Being a broad umbrella term for simplified versions of products released to the market, a minimum viable product (MVP) can take various forms. All of them help you to present your product idea to the target audience and gain valuable insight based on user feedback that will govern your decisions regarding further software evolution. However, some MVP types can work for you better than others.
In this article, we zero in on a single-feature MVP, discussing its advantages, planning process and the associated difficulties that you should expect and be ready to address.
Behind the term
As is often the case with the ambitious-sounding terms, a ‘single-feature’ MVP doesn’t necessarily imply the development of a single feature only. What it means is that your focus should be on best presenting one specific feature and that you should plan and build your MVP around this feature.
To do so, however, you usually have to create a functional foundation consisting of other basic features. If you are creating a mobile wallet app, for instance, you can focus on implementing the NFC payment feature, but you’ll have to develop the feature that will allow a user to safely register their card too. Otherwise, the payment feature won’t make sense at all.
Advantages of a single-feature MVP
» Low costs, high quality
Building an MVP is cost-effective in general, but building an MVP around only one feature helps you to minimize your expenses even more. If saving money isn’t critical to you, you can invest more in the implementation and testing of your key feature to achieve better quality, raising your chances of attracting customers’ attention to your MVP.
» Fast time-to-market
The prompter you start getting first user input and first revenue, the faster you can begin evolving your MVP according to the real market demands. Having only one feature to focus on, you significantly reduce development time and hit the market sooner.
» A robust and stable basis
Unlike single-feature MVP, such MVP types as ‘Flintstone’ and ‘Piecemeal’ are based on fabrication strategies. For the first type, you fake MVP automation by, for instance, telling users that your software-as-a-service performs a specific task (say, mass mailing) automatically, while in reality, you have a large team who performs this task manually for every user. For the other type, you fake the novelty of your MVP by reusing such elements as open-source code and design templates. These MVP types aren’t bad, but they put you at risk of being caught in a lie.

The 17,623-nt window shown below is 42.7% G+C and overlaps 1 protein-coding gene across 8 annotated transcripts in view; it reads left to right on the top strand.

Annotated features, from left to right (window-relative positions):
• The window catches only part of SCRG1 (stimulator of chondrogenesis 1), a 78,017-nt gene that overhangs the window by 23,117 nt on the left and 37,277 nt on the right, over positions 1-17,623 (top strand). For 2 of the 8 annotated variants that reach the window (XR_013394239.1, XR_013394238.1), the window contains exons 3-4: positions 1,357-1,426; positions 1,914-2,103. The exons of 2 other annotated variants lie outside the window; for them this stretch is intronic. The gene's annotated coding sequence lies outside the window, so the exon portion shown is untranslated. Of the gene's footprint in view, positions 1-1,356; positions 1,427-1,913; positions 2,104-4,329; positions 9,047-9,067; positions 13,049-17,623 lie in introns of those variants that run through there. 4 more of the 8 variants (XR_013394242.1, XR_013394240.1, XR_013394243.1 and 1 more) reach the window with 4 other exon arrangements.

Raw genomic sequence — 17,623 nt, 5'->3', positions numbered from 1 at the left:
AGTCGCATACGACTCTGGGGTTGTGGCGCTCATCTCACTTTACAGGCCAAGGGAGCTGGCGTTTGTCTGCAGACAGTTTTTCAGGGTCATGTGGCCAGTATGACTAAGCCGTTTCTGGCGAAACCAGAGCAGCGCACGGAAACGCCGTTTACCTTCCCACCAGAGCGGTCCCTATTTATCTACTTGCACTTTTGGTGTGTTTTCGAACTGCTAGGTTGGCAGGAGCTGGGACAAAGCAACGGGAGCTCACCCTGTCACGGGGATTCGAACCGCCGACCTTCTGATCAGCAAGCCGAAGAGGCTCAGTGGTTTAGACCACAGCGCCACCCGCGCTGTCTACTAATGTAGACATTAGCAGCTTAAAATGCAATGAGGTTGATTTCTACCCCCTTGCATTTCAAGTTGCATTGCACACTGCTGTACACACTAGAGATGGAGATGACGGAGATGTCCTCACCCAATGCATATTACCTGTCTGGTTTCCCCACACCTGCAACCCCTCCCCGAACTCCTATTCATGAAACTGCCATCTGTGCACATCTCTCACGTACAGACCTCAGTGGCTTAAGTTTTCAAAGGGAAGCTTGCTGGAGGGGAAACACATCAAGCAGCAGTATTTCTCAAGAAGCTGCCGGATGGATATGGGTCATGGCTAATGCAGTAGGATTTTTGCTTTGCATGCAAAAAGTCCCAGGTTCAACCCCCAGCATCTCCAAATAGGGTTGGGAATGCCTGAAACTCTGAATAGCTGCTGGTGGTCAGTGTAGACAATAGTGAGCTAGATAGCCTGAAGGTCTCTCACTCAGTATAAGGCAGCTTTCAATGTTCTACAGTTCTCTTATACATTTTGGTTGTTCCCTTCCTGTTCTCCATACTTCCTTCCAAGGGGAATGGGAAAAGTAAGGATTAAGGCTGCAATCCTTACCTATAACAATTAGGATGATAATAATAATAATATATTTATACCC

A single-feature MVP implies laying a solid foundation for your future product from the very start by actually writing original and decent code. You’ll be busy enough responding to customer demands after the release to keep up any façade, so creating a stable basis can spare you the efforts and allow focusing on gathering feedback and adjusting what you already have.
Tips for planning out a single-feature MVP
» Unique Value Proposition and Unique Selling Point
For an MVP to find its market niche, the core feature should render a Unique Value Proposition (UVP) and a Unique Selling Point (USP). Despite the ‘unique’ part, these points (which often coincide) don’t have to be outstanding innovations. All UVP/USP should do is to make your product differ from those of your direct competitors and offer added value to the users.
In other words, you may rethink some standard way a certain feature works or minimize customer inconveniences from using a feature in your competitors’ products by offering a new approach. Solved that buggy way an application uploads a file and extended the number of supported file formats? You have your UVP/USP and, consequently, a greater chance to succeed on the market.
» Stick to one UVP/USP (for now)
If you plan to offer something outstanding to the market, your product can have several unique points. However, to create a single-feature minimum viable product, you’ll have to choose a single UVP/USP to start with.
Don’t base this choice on budget or time investments and listen to your future user base instead. Connect with the customers of similar products in topical chats and messaging boards, convey online surveys, go through market analyses – and single out the one UVP/USP that your customers would anticipate most.
» Keep future features in the queue
By casting other features aside and focusing on the implementation of the UVP/USP functionality, you aren’t erasing them from the concept entirely and will get back to them. It’s important to make this fact clear to your customers by drafting and communicating your future update plans. Sure, these plans will change according to the customers’ reviews and comments later, but at the time of release, you should have an approximate idea of what the next 2 or 3 versions of your MVP would be like.
» On a final note
When developing a single-feature MVP, you simply deliver the killer feature first, so that your future customers can see the value of your product at the very start. The audience with its feedback is what the MVP is all about, so getting the attention is your number one goal. Once you gain it, let your customers help you to shape the product the way they would like to see it.
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